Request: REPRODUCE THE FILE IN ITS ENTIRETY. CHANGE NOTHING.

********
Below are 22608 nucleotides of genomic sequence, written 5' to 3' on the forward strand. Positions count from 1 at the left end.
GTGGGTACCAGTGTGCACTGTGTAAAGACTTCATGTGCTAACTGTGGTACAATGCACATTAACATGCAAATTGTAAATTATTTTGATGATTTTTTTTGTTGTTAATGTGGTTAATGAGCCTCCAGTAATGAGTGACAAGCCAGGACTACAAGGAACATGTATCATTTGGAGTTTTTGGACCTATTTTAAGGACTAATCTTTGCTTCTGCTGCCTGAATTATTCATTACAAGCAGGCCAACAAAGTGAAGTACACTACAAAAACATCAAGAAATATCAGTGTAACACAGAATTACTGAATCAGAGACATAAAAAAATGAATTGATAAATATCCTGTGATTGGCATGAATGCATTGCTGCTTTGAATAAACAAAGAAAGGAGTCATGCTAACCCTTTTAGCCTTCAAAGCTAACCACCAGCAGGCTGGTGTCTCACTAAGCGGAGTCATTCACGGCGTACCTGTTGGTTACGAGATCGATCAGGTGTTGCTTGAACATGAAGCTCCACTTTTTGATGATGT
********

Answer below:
Below are 22608 nucleotides of genomic sequence, written 5' to 3' on the forward strand. Positions count from 1 at the left end.
GTGGGTACCAGTGTGCACTGTGTAAAGACTTCATGTGCTAACTGTGGTACAATGCACATTAACATGCAAATTGTAAATTATTTTGATGATTTTTTTTGTTGTTAATGTGGTTAATGAGCCTCCAGTAATGAGTGACAAGCCAGGACTACAAGGAACATGTATCATTTGGAGTTTTTGGACCTATTTTAAGGACTAATCTTTGCTTCTGCTGCCTGAATTATTCATTACAAGCAGGCCAACAAAGTGAAGTACACTACAAAAACATCAAGAAATATCAGTGTAACACAGAATTACTGAATCAGAGACATAAAAAAATGAATTGATAAATATCCTGTGATTGGCATGAATGCATTGCTGCTTTGAATAAACAAAGAAAGGAGTCATGCTAACCCTTTTAGCCTTCAAAGCTAACCACCAGCAGGCTGGTGTCTCACTAAGCGGAGTCATTCACGGCGTACCTGTTGGTTACGAGATCGATCAGGTGTTGCTTGAACATGAAGCTCCACTTTTTGATGATGT